Local councils urged to take up electric car charge-point funding
Only five local authorities have taken advantage of the Government’s £4.5m funding pot for EV charge points despite funds to provide thousands of extra points having been available since 2016.
Branding the take-up as “extremely disappointing”, transport minister Jesse Norman and climate minister Claire Perry have written to local councils urging them to take up the funding, which offers up to 75% of the cost of procuring and installing chargepoints, with local authorities able to find the remainder through public and private sources.
The On-Street Residential Chargepoint Scheme launched in 2016, with additional funding was added on 1 December 2017. This follows the Autumn Budget announcement last November of additional funding for electric vehicles, charging infrastructure and the Plug-in Car Grant – which gained an extra £100m with the aim of continuing the scheme until 2020. The Government has also announced that it’s extending current grant rates for both the Plug-in Car Grant and the Electric Vehicle Homecharge Scheme to help drive the “electric revolution”.
Commenting on the low take-up of the residential charge point scheme, Mr Norman said: “We are in the early stages of an electric revolution in the UK transport sector, and connectivity is at its heart.
“Millions of homes in the UK do not have off-street parking, so this funding is important to help local councils ensure that all their residents can take advantage of this revolution.”
The Renewable Energy Association also urged local councils to take up the funding, saying that they have a key role to support uptake of EVs.
However, Matthew Trevaskis, appointed head of electric vehicles at the Renewable Energy Association last year, said local authorities, under Section 106 requirements and the “Merton Rule,” have the ability to go further than only use central Government funds and also have the powers to compel developers to build EV charge units on their properties, alongside other measures, such as requirements for buildings to self-generate a portion of their own power through onsite renewables.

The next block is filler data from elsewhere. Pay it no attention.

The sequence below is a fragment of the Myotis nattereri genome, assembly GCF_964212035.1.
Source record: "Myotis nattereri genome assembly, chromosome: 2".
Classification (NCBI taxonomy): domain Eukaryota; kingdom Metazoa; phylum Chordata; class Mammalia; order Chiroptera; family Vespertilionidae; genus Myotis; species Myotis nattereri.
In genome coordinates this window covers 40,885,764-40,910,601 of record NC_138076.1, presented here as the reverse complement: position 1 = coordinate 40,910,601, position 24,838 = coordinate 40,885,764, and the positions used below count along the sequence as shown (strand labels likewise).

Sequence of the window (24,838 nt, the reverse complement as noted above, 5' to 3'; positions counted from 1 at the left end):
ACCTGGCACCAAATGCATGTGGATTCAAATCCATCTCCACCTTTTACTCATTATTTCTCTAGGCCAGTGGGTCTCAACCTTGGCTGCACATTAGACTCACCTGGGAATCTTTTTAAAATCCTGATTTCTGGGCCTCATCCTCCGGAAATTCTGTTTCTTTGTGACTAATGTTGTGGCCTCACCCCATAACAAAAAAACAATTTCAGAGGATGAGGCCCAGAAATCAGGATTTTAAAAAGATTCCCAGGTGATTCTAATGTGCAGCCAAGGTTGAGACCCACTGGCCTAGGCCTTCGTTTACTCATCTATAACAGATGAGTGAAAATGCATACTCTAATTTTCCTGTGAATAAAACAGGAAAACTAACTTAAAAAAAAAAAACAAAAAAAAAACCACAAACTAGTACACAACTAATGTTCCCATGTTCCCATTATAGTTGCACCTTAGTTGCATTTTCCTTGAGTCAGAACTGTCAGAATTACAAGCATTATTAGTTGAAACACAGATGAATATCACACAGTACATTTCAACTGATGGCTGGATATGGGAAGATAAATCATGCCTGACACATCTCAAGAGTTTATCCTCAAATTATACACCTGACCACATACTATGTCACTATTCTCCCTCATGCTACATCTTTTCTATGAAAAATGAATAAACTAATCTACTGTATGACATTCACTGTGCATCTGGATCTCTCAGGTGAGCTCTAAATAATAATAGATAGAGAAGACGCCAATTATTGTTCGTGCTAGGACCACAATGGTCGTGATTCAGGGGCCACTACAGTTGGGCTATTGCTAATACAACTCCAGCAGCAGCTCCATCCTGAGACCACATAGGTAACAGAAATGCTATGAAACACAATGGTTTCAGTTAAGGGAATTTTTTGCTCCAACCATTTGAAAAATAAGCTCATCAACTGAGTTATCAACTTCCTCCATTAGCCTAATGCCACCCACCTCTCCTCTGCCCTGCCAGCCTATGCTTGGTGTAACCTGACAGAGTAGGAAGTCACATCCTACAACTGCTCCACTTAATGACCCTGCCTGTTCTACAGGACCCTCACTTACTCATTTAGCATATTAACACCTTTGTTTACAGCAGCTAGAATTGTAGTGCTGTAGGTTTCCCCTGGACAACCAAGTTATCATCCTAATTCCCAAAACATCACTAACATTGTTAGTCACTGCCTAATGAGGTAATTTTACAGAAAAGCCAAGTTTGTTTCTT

Trevaskis added: “A sea-change in transport is underway but creating a mass-market for EVs is a chicken-and-egg scenario. Prices for new electric cars are falling and widespread uptake will bring benefits for the UK and consumers, but a viable charging infrastructure needs to be in place for them to really become commonplace across the country.
“Local authorities need to be thinking about a rapid expansion of charging facilities at workplaces, at supermarkets, along major roadways and in other retail spaces to offer other alternatives for those without off-street parking.”
Latest Society of Motor Manufacturers and Traders (SMMT) data shows the UK recorded a 34.8% uplift in electric and hybrid vehicle registrations during 2017 despite an overall fall in new car registrations. A total of 119,821 alternative fuel vehicles were registered in the UK last year, compared to 88,881 in 2016, with the sector now accounting for one in every 21 new cars.
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